Everybody favors free speech in the slack moments when no axes are being ground.

Heywood Broun (1888-1939) American journalist, author
New York World (23 Oct 1926)
 
Added on 17-May-16 | Last updated 17-May-16
Link to this post | No comments
Topics: , , , , ,
More quotes by Broun, Heywood

Alas, irreverence has been subsumed by mere grossness, at least in the so-called mass media. What we have now — to quote myself at my most pretentious — is a nimiety of scurrility with a concomitant exiguity of taste. For example, the freedom (hooray!) to say almost anything you want on television about society’s problems has been co-opted (alas!) by the freedom to talk instead about flatulence, orgasms, genitalia, masturbation, etc., etc., and to replace real comment with pop-culture references and so-called “adult” language. Irreverence is easy — what’s hard is wit.

Lehrer - whats hard is wit - wist_info quote

Tom Lehrer (b. 1928) American mathematician, satirist, songwriter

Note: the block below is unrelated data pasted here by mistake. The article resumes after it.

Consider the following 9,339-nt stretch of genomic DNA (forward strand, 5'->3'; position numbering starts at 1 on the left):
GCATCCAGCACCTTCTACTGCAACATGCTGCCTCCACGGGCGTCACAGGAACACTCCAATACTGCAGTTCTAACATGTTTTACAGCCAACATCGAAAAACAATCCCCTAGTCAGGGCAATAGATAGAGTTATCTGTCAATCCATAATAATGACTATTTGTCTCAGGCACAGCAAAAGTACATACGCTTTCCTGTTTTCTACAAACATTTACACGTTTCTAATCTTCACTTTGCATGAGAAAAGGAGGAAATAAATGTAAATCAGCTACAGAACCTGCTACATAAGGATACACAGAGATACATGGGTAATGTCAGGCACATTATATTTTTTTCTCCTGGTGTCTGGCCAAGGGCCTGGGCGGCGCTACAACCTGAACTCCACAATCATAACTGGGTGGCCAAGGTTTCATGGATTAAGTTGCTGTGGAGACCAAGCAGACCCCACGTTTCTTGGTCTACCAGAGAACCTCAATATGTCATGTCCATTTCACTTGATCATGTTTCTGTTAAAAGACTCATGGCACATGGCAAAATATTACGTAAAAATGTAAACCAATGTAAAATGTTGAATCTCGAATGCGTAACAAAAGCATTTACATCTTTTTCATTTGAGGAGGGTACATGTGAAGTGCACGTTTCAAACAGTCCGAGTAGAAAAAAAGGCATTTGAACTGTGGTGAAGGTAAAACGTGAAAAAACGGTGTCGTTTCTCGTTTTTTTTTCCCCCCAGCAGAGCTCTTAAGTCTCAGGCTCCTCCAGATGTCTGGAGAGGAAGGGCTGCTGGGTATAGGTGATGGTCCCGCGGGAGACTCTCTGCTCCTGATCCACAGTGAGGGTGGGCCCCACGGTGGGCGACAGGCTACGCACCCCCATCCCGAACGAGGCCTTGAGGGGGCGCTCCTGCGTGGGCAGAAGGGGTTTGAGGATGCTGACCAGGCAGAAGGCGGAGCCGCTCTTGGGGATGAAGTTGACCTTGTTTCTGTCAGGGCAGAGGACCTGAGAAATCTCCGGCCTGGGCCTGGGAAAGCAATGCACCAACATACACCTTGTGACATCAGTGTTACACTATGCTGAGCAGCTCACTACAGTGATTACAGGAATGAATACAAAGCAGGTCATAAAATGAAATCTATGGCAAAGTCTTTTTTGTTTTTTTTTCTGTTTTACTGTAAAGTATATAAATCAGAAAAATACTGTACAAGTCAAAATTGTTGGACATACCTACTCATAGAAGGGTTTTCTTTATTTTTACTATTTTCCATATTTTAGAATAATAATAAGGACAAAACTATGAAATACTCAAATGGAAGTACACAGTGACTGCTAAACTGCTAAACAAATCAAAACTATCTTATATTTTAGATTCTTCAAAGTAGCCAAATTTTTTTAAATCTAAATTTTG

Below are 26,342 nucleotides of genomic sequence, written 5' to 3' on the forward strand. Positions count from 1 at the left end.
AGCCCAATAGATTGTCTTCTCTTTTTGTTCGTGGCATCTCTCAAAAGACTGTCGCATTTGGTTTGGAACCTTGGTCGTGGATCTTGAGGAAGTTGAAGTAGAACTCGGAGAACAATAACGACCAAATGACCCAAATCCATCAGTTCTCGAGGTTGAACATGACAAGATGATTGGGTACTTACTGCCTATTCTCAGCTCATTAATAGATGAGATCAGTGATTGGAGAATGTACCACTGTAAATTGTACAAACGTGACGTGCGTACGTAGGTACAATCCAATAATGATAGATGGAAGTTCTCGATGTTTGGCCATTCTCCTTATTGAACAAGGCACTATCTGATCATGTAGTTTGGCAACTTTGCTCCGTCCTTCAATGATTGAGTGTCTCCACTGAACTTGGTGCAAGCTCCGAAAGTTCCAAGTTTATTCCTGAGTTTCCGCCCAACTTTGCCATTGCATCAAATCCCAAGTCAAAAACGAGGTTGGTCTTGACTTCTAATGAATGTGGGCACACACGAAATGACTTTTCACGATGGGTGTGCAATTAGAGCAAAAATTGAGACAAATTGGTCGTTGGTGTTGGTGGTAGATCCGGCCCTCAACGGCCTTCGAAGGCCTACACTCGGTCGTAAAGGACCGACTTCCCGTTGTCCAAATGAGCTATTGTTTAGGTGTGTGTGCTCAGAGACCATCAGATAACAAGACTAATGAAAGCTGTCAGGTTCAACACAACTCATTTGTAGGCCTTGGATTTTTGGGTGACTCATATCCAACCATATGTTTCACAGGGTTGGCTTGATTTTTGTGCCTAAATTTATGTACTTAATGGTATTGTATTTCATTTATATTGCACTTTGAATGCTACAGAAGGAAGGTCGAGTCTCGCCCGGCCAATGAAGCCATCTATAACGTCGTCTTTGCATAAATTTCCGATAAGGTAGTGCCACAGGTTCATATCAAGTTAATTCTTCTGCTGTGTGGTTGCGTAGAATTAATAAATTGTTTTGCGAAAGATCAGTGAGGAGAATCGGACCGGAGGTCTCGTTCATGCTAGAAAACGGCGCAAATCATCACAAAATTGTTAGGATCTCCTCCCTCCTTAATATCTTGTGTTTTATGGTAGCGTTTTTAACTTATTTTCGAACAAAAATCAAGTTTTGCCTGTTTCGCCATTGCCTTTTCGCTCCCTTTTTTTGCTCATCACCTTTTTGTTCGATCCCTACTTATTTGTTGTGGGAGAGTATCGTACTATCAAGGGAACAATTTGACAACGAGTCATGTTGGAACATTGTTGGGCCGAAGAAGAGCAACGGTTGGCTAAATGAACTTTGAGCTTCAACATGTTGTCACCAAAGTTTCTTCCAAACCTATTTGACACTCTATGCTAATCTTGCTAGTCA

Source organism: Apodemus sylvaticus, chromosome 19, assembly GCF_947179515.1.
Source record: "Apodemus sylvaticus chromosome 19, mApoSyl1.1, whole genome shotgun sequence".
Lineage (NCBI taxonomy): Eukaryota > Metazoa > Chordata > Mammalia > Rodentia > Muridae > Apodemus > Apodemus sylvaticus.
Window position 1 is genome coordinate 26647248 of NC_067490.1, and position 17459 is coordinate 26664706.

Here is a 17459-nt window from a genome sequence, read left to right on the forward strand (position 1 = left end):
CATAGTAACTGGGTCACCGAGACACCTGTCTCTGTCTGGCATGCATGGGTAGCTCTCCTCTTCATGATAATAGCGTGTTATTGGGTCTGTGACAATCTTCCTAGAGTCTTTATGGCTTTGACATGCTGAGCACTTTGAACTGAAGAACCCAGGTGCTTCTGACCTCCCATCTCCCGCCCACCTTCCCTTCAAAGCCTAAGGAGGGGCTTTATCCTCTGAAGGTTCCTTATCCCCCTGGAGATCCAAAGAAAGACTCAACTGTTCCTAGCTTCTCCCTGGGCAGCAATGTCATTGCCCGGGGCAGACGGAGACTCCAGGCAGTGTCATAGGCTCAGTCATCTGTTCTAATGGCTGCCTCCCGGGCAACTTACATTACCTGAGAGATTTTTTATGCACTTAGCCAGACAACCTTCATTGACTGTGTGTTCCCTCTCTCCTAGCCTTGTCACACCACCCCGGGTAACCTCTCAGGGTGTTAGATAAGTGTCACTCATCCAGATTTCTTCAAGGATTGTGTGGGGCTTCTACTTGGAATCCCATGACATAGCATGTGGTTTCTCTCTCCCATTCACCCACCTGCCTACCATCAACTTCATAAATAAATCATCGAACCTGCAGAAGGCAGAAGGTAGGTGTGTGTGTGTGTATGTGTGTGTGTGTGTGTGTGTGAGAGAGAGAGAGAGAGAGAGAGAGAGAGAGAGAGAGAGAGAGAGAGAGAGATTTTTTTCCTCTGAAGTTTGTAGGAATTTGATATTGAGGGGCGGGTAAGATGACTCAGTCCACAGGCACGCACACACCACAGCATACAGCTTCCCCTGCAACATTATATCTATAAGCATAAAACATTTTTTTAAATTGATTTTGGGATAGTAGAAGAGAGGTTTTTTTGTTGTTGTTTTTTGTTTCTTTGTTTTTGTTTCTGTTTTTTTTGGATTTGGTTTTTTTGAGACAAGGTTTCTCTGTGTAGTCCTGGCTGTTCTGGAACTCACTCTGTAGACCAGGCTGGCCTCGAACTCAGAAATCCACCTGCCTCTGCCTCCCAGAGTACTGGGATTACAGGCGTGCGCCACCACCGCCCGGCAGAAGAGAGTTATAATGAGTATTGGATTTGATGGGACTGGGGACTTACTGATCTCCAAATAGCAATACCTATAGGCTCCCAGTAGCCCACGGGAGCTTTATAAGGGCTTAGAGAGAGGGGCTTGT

Rhino Records online chat (17 Jun 1997)
 
Added on 21-Jan-16 | Last updated 21-Jan-16
Link to this post | No comments
Topics: , , , , , , ,
More quotes by Lehrer, Tom

In America we can say what we think, and even if we can’t think, we can say it anyhow.

Charles F. Kettering (1876-1958) American inventor, engineer, researcher, businessman
(Attributed)
 
Added on 11-Sep-15 | Last updated 11-Sep-15
Link to this post | No comments
Topics: , ,
More quotes by Kettering, Charles F.

Whatever may be the immediate gains and losses, the dangers to our safety arising from political suppression are always greater than the dangers to that safety arising from political freedom. Suppression is always foolish. Freedom is always wise. That is the faith, the experimental faith, by which we Americans have undertaken to live. If we, the citizens of today, cannot shake ourselves free from the hysteria which blinds us to that faith, there is little hope for peace and security, either at home or abroad.

Alexander Meiklejohn (1872-1964) Philosopher, university administrator, civil libertarian
Testimony before the Senate Sub-Committee on Constitutional Rights (1955)
 
Added on 28-Aug-15 | Last updated 28-Aug-15
Link to this post | No comments